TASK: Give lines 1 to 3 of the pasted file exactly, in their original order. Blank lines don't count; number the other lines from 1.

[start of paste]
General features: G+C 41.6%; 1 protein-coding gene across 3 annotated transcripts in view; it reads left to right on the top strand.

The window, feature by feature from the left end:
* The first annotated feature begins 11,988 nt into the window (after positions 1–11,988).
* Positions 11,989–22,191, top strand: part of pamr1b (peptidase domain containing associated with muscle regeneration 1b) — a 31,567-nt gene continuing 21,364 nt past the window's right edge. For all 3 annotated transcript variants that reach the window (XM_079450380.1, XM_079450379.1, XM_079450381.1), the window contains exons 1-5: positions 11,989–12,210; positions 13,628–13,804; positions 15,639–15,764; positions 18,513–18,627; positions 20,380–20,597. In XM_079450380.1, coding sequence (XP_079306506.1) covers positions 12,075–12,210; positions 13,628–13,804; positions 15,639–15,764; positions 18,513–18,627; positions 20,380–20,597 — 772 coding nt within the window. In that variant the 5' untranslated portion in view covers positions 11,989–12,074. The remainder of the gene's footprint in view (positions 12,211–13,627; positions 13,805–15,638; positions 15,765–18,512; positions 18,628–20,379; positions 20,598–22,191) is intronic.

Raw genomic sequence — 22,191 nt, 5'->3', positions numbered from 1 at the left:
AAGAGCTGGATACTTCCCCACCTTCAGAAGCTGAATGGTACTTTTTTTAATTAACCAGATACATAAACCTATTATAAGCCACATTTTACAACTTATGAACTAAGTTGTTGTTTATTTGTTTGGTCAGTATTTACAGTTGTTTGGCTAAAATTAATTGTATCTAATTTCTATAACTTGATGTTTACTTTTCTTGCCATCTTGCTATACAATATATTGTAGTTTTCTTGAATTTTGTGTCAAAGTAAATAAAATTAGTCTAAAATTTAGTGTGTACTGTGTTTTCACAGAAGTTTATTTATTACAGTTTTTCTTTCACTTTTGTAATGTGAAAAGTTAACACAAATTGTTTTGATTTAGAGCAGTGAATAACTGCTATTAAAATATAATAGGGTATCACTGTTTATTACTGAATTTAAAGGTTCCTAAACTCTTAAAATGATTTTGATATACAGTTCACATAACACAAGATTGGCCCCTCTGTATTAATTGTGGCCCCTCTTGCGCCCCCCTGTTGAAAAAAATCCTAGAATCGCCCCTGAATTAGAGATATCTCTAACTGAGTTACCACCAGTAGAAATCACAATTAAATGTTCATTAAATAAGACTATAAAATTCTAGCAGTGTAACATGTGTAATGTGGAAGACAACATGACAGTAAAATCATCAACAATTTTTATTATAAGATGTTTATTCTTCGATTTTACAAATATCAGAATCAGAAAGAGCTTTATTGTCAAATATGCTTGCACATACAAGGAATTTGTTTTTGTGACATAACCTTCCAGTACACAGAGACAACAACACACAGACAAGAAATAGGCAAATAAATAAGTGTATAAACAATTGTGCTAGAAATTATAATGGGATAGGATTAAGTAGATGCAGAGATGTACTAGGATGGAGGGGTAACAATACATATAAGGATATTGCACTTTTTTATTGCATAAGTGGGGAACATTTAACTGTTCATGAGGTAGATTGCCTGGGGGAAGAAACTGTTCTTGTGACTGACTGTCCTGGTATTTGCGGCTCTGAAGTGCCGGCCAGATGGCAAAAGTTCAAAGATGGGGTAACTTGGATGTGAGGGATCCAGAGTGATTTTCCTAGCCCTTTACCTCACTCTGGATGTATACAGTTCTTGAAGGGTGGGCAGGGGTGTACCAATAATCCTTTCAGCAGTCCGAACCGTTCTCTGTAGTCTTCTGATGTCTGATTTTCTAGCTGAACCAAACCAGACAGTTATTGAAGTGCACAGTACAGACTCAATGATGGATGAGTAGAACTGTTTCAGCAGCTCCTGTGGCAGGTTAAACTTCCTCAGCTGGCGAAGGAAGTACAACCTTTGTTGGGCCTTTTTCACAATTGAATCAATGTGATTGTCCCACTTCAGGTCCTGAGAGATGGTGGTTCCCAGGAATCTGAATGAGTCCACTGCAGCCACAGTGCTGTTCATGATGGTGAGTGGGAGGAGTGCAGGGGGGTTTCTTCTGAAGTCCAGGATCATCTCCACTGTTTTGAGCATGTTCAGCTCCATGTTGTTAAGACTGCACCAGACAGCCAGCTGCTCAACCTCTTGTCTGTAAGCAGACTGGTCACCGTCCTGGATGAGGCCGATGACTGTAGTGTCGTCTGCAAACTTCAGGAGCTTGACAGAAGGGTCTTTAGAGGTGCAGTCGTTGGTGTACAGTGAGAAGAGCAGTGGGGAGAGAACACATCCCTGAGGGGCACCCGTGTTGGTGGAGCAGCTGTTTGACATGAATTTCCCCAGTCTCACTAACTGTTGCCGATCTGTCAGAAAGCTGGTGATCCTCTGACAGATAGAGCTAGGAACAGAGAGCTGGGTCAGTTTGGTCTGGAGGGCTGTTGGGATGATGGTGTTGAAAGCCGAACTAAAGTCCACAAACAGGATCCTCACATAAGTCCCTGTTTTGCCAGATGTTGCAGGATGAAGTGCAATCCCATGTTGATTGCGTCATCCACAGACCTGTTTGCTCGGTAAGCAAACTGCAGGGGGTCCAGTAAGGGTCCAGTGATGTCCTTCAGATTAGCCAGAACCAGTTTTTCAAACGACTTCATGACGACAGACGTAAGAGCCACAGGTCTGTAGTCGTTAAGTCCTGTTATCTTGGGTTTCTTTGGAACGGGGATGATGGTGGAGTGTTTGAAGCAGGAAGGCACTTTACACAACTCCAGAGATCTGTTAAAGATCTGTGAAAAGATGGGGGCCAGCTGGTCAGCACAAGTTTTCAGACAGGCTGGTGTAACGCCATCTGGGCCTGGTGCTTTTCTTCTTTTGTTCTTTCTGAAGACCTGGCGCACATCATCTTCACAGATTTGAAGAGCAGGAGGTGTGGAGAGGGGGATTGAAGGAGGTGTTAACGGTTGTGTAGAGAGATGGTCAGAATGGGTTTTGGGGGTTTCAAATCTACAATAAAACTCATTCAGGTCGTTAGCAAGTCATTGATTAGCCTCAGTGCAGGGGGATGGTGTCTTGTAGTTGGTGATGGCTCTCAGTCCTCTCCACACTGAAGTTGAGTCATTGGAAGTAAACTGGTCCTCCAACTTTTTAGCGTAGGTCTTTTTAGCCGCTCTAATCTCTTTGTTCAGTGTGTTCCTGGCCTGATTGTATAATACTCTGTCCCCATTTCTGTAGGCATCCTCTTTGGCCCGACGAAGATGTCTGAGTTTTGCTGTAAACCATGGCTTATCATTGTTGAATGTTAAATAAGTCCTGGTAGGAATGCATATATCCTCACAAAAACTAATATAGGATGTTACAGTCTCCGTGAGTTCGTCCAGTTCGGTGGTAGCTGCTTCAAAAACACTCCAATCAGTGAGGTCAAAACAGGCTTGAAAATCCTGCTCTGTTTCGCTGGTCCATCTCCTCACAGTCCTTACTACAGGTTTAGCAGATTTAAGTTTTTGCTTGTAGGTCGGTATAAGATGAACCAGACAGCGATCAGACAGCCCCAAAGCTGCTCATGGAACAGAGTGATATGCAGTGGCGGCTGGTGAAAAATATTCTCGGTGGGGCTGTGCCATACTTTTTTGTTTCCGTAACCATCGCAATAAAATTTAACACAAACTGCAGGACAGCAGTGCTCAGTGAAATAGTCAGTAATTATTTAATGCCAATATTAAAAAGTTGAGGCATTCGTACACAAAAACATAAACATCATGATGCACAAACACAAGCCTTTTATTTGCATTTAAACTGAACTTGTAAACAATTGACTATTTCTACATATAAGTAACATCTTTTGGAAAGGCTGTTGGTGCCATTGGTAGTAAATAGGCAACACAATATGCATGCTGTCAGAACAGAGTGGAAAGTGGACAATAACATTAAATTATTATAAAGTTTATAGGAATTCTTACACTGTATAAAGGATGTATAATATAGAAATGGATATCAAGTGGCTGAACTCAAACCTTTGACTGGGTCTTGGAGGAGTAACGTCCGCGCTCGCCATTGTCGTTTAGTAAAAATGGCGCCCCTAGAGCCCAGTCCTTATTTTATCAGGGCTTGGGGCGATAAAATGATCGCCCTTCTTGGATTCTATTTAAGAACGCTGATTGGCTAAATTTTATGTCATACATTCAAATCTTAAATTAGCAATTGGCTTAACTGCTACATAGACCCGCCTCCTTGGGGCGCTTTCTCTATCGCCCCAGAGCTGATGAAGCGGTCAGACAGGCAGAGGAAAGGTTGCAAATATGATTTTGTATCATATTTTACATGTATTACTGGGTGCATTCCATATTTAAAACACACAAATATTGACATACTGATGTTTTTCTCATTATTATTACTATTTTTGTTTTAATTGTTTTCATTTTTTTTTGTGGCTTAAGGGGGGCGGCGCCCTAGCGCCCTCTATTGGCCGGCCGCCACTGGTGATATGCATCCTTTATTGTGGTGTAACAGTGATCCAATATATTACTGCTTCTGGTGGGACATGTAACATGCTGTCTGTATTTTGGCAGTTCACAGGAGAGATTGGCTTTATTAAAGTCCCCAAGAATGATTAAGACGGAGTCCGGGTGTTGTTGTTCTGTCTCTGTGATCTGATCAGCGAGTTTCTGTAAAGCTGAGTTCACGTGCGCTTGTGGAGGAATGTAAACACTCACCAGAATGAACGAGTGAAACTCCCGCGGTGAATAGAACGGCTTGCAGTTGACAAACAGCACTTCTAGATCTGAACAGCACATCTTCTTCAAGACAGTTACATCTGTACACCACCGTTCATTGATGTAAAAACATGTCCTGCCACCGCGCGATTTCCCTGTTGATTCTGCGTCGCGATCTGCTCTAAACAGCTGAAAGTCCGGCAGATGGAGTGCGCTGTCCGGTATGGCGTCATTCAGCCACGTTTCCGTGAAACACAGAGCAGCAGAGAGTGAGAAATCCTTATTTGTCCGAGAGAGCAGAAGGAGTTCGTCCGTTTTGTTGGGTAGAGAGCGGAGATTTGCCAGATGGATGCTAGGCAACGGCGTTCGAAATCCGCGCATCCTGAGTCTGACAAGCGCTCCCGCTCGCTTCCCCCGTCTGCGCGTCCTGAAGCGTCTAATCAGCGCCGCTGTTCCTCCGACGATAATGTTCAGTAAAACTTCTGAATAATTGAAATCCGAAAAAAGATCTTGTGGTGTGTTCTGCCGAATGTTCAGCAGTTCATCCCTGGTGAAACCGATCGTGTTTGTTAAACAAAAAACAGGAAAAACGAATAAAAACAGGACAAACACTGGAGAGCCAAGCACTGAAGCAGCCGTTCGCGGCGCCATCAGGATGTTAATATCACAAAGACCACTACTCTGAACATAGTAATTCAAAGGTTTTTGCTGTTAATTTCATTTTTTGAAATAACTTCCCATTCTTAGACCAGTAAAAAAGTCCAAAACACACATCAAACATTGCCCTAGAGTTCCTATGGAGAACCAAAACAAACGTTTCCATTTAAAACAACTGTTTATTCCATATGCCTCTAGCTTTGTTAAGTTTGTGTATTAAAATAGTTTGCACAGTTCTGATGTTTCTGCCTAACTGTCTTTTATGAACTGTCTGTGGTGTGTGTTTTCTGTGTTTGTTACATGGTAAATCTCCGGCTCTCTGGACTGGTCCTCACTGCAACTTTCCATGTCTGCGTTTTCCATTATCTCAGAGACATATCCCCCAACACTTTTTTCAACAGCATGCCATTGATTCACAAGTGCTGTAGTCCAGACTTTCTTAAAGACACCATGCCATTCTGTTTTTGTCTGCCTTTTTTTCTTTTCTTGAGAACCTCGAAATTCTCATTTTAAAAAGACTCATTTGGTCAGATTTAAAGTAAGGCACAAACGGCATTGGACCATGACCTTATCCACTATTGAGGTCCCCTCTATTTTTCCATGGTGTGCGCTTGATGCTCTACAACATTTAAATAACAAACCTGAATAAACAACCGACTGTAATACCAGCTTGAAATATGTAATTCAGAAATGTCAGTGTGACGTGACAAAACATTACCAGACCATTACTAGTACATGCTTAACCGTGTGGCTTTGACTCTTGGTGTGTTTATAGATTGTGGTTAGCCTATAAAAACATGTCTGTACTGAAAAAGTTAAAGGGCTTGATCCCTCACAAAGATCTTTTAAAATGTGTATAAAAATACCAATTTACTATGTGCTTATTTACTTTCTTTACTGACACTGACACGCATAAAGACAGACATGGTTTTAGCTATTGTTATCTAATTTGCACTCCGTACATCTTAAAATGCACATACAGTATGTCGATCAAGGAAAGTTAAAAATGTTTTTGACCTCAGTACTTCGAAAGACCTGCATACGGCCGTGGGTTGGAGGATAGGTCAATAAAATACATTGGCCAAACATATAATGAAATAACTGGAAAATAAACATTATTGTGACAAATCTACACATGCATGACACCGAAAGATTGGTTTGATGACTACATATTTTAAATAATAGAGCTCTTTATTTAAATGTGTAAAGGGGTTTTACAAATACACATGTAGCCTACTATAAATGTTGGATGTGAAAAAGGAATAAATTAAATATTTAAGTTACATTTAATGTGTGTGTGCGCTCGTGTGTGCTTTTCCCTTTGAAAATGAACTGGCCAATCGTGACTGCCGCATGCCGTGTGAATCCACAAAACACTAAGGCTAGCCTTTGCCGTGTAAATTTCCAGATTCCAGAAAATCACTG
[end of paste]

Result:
General features: G+C 41.6%; 1 protein-coding gene across 3 annotated transcripts in view; it reads left to right on the top strand.

The window, feature by feature from the left end:
* The first annotated feature begins 11,988 nt into the window (after positions 1–11,988).